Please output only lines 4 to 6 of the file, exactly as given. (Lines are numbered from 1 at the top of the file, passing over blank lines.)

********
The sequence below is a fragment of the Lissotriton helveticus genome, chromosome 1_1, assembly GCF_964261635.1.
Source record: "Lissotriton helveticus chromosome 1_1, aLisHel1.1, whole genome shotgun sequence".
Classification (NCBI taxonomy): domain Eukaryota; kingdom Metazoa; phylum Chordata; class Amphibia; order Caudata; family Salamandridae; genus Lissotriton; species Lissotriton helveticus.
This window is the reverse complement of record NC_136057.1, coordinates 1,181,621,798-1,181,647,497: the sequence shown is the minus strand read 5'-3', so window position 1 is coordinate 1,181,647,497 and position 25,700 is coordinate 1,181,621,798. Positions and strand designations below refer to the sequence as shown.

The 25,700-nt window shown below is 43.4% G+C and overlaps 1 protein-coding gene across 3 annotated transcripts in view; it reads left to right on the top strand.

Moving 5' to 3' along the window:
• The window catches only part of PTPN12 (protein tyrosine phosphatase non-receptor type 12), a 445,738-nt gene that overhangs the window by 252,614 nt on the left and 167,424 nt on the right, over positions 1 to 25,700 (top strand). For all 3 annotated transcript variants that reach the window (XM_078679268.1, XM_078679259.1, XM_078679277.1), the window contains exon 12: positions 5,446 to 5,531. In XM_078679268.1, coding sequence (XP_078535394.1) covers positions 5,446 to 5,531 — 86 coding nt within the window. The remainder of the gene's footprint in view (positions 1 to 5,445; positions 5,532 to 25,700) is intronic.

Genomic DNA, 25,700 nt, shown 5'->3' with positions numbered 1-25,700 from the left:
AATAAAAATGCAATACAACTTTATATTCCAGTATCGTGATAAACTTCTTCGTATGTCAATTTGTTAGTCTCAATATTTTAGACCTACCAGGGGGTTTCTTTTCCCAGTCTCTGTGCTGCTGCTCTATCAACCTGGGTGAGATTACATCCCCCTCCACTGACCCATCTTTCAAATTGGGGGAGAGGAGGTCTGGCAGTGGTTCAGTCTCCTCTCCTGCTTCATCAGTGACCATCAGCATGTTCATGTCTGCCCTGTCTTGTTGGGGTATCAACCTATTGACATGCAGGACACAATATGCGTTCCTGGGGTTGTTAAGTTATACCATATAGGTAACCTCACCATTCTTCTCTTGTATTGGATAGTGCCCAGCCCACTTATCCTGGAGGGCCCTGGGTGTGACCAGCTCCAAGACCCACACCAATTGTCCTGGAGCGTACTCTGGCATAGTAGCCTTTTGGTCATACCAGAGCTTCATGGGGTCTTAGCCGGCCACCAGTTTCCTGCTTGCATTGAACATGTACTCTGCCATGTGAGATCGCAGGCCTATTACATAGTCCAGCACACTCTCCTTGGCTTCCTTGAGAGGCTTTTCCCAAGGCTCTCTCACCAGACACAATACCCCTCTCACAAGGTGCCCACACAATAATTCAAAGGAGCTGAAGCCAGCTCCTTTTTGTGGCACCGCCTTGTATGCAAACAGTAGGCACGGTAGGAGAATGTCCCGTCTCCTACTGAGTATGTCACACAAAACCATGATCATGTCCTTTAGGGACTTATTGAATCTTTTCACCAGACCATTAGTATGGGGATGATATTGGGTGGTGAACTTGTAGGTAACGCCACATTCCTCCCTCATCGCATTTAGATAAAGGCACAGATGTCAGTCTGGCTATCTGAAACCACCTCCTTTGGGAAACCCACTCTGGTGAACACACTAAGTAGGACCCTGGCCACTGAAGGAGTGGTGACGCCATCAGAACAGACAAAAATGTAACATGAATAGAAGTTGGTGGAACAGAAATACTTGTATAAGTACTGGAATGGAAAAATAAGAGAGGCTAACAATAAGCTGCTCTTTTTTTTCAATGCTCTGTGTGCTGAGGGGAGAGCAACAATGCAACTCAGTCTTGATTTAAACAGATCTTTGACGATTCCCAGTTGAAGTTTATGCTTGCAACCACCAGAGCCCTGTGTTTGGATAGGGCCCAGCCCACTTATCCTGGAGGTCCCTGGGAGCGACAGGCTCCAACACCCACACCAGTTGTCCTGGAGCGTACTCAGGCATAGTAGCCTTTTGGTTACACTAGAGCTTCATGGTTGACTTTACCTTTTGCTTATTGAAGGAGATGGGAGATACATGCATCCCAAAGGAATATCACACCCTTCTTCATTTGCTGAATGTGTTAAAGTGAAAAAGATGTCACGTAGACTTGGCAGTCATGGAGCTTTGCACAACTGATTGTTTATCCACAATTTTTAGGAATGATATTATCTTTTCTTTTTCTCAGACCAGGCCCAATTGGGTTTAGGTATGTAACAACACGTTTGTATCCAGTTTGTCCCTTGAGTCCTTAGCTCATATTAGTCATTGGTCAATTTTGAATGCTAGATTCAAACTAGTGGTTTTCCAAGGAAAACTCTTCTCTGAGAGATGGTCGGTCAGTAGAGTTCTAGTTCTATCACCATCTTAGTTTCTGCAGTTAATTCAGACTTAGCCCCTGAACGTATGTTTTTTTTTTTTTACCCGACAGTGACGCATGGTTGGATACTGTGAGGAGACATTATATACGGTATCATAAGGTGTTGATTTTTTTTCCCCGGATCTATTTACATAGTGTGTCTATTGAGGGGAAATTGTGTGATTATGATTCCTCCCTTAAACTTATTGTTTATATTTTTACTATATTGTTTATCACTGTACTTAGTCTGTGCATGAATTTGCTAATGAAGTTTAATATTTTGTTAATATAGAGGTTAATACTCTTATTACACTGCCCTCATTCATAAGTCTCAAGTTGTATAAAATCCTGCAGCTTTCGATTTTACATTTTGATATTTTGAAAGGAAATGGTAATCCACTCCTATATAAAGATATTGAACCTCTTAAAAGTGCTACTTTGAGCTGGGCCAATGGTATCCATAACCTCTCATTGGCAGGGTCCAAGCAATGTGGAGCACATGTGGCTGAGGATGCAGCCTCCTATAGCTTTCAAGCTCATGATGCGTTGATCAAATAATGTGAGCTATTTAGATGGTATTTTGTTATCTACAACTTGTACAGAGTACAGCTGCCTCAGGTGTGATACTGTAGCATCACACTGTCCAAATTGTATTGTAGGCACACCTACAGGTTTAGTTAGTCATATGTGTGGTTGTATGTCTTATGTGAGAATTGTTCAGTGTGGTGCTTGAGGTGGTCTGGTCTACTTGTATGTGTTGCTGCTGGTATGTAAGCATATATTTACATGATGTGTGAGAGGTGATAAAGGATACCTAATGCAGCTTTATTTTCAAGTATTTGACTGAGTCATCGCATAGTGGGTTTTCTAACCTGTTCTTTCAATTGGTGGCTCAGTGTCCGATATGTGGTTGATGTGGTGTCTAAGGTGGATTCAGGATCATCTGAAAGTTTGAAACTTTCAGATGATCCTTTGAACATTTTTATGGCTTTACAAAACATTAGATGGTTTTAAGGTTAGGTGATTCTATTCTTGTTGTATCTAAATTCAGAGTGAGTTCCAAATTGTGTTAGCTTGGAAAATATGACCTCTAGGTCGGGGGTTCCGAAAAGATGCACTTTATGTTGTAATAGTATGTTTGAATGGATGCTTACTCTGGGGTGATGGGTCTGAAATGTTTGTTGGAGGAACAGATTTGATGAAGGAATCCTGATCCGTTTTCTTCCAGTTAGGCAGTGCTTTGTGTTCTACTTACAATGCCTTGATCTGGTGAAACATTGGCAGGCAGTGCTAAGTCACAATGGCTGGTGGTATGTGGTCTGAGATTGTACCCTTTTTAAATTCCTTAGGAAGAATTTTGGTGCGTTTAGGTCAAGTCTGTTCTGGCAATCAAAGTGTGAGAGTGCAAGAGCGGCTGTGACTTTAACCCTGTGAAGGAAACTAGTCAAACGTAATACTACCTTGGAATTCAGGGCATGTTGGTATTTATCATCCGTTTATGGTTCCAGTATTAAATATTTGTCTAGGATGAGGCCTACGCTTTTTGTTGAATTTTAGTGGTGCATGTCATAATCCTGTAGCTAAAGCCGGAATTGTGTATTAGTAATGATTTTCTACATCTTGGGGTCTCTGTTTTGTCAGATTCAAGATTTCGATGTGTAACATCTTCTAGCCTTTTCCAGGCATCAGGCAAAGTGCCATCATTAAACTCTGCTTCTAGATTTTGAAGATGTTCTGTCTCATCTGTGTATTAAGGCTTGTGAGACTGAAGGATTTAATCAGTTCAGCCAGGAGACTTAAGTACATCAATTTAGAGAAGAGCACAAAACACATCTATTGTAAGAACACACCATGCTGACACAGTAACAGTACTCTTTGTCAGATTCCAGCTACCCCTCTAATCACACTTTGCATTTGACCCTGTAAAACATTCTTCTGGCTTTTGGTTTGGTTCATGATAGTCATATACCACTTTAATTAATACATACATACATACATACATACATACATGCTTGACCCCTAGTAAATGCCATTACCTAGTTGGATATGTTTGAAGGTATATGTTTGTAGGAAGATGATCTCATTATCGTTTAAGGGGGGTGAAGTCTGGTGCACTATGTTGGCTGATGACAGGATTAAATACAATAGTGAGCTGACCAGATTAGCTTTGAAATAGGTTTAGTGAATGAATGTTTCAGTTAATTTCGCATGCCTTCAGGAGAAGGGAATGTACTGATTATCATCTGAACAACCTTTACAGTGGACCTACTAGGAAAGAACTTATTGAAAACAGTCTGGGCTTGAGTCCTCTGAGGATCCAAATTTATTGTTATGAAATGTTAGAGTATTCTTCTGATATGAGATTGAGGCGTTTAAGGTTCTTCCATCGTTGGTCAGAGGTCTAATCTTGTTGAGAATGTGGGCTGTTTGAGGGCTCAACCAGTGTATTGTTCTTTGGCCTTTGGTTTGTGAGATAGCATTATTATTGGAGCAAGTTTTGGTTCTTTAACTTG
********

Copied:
This window is the reverse complement of record NC_136057.1, coordinates 1,181,621,798-1,181,647,497: the sequence shown is the minus strand read 5'-3', so window position 1 is coordinate 1,181,647,497 and position 25,700 is coordinate 1,181,621,798. Positions and strand designations below refer to the sequence as shown.

The 25,700-nt window shown below is 43.4% G+C and overlaps 1 protein-coding gene across 3 annotated transcripts in view; it reads left to right on the top strand.

Moving 5' to 3' along the window: